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Sparrow standing on perch

Do bird boxes need a perch

Attractive as they may be, bird boxes made with a perch can be a tempting prospect as the design in enduring; but there are consequence.

Bird boxes in your garden do not ever need a perch to assist small garden birds entering the hole. The presence of a perch will only help predatory larger birds to enter the box with ease to then steel the eggs. If your bird box has a perch you should remove it or buy a new box.

If you're in the market for a brand new wooden bird box, a carefully positioned perch can be an alluring feature of your required box.

But stop there, much as perches make the box more attractive, they will only serve to help predators access the box.

The RSPB take seriously the construction of there own bird boxes, which you will never find one with a perch attached.

As they explain; do not fix a perch to the front of the bird box as it will encourage intruders.

They're of course talking about larger predatory birds where the perch will assist them accessing the box interior to steel eggs to feed.

Do not fix a perch on the front of any box, as this will encourage intruders. Birds don't need a perch in order to use the box - RSPB

If you're thinking about fixing a bird box then you've come to us at a good time; know this advice should be taken seriously, as you know now not to purchase one with a perch.

If you have one though it might be wise to remove that perch by cutting it off, or replacing it by buying a new bird box altogether.

Deter larger birds

Perches facing out on front of bird boxes only serve to help predatory larger birds get a foothold to steal eggs from within the box.

Small garden birds such as Tits and Sparrows can manage just fine without use of a perch as they have the grip to cling onto most surfaces, especially that of wood.

If you have a wooden bird box with a perch then you just might be an unexpected enabler due to the quite innocent, but often deadly dowel that's fixed near the hole.

Possible large bird eggs thieves in the UK are are crows, magpies, ravens, jays and jackdews. If these birds are present in your garden then eggs will be in danger.

But you can do one something to prevent this ever happening.

Only put up a bird box - without a perch - with an entrance hole no larger than 25mm.

Cut the perch off

If your bird box is made from wood, coincidently so is the perch, the wisest thing to do would be to remove the perch from the box.

Do this when the box is not in use at the end of October, September time, but never before when its occupied as this will only scare away the occupants.

If you've bought the wooden bird box from a reputable manufacturer of boxes then you will find they never develop there boxes with a perch.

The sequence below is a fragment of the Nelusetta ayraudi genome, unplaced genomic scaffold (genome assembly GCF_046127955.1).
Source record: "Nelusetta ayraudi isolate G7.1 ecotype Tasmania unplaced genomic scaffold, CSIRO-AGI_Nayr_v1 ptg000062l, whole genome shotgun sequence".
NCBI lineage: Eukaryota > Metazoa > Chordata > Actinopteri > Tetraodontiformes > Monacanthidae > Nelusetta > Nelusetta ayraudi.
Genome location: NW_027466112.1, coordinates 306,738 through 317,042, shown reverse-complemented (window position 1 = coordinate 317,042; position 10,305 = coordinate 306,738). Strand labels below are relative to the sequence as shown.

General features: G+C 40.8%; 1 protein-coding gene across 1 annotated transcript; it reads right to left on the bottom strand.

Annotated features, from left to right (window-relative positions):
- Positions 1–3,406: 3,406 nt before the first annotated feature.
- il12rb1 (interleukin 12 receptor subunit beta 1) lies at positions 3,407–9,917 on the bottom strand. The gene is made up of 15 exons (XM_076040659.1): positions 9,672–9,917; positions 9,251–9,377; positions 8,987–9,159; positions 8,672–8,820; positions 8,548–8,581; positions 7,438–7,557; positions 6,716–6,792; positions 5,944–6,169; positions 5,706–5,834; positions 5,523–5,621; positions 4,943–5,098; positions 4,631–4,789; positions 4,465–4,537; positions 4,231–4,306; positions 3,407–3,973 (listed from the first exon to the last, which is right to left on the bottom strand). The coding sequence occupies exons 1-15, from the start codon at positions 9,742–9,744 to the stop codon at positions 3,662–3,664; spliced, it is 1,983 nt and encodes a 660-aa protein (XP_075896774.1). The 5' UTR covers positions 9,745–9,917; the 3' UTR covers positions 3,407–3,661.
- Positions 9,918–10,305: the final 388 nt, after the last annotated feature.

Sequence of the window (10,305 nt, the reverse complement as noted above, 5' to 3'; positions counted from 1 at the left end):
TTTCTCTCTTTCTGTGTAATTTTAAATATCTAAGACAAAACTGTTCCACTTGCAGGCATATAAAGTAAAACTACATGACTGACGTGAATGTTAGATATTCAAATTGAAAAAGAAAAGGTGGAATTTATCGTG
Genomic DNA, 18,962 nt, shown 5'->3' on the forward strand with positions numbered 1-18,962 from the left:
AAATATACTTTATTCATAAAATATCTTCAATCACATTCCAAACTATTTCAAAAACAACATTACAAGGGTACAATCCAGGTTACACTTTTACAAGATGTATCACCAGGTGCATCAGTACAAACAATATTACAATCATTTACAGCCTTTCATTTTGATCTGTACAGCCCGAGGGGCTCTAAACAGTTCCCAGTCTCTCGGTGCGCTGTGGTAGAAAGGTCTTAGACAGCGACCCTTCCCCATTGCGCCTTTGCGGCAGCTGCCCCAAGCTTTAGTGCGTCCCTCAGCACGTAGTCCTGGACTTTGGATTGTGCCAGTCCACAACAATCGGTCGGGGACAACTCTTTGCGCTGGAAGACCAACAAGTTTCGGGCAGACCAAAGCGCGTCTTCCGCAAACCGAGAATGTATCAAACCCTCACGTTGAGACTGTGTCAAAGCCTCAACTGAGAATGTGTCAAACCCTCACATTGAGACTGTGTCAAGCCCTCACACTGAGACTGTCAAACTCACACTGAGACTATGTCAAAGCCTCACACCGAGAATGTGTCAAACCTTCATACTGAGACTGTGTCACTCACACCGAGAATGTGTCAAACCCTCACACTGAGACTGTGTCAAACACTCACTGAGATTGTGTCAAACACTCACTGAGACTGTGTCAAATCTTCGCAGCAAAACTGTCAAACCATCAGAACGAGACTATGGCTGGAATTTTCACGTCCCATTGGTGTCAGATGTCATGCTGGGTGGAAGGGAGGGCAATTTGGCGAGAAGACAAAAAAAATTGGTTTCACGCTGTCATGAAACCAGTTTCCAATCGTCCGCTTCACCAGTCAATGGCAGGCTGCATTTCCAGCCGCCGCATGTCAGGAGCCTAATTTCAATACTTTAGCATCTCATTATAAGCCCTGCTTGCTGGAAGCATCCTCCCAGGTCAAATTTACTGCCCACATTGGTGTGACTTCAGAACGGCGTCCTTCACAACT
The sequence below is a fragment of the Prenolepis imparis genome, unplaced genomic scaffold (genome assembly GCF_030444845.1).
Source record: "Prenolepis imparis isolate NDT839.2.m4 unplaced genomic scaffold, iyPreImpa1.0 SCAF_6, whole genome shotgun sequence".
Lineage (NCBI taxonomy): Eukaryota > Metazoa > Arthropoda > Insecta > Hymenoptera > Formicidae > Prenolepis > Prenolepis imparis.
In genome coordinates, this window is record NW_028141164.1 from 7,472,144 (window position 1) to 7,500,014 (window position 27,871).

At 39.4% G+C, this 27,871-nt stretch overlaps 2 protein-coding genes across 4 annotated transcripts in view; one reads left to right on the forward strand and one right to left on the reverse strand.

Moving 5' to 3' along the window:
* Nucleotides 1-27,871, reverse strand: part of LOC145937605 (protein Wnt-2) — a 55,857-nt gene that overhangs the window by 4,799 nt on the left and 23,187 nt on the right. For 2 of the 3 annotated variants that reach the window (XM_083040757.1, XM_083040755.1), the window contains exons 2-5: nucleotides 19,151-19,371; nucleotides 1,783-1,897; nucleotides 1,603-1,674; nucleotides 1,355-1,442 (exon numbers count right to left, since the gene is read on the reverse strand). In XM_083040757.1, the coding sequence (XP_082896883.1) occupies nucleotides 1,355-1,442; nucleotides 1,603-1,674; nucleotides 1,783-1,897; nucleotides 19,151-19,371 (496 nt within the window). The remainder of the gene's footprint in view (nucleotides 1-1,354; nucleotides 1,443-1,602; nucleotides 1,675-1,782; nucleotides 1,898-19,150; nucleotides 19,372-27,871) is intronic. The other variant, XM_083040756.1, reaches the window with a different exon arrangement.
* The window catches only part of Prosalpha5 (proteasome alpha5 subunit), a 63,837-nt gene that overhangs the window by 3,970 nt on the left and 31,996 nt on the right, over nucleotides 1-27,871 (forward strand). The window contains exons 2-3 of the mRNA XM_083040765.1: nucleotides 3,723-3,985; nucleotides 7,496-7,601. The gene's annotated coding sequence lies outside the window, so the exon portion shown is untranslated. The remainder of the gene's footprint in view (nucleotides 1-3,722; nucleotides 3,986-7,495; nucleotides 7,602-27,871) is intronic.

However, those that do usually have little knowledge about caring for nesting bird boxes, and are absolutely wrong to fix a perch to a bird box to begin with.

If this relates to your bird box and you've already spent good many on it, then remove it.

As its wood you could remove this as its often a 'made from soft wood perch' by cutting it off with a saw, tenant saw, chop saw or why not use a bread knife from your kitchen.

Washing it thoroughly after use of course.

Replace your bird box

Bird boxes made from wood are quite solid these days, built with remarkable craftsmanship; resulting in it being indestructible

So the option to remove the sticking out perch may not always be an option.

What can you do?

That's easy, its time to replace the bird box you have in your garden with a band new one, and one without a perch.

That would require you replacing the box by removing it from its current position to be replaced with a new, commerically available bird box.

There's really no need to remove the fixings to the wall or fence, keep it there as its usually a standard fixing on boxes now so the new box can be hung to the old spot.

If you're replacing a box or buying a new one, try to make it one from noticeable makers; ChapelWood, Kingfisher or Wildlife World.

Though bare in mind all manufacturers mentioned do offer boxes with perches, so don't be tempted with the often unique, beautiful design these boxes have.

If ever in doubt, always make your bird box a certified RSPB one.

When its acceptable

If you're lucking enough to have a garden with no predatory birds near by (which is highly unlikely) then you may be able to use a bird box with a perch.

However, if you've had a bird box sited in a suitable spot in your garden for many years without issues, then you may be fine to carry on as it is.

You must use your initiative here on whether your bird box has unwanted visitors by larger birds.

If you're a regular viewer of the box to see if small garden birds have taken to it - to nest or simply roost - then you should determine if crows, ravens and even magpies have stopped by to access the inside.

If you don't take much notice who comes and goes then maybe you don't know if there eggs have been taken, so maybe its not acceptable to keep the perch in place.


With no perch fixed to the front of a bird box it will not for certain deter predatory birds, its still quite possible for larger birds to steel eggs with or without out use of a perch.

One way they can do this is enter a bird box with a large 28mm to 45mm entrance hole, with the latter big enough for squirrels to access the box.

Take the advice from the RSPB by not using a bird box with a perch whatsoever, doing so will only attract unwanted attention by larger birds.

If your bird box as a perch you could simply remove it with use of a saw out of your shed or use a suitable kitchen knife.

Though you will have to chisel or sand back any wooden dowel/perch that will absolutely remain once its cut off; its not always possible to remove it all by one cut.

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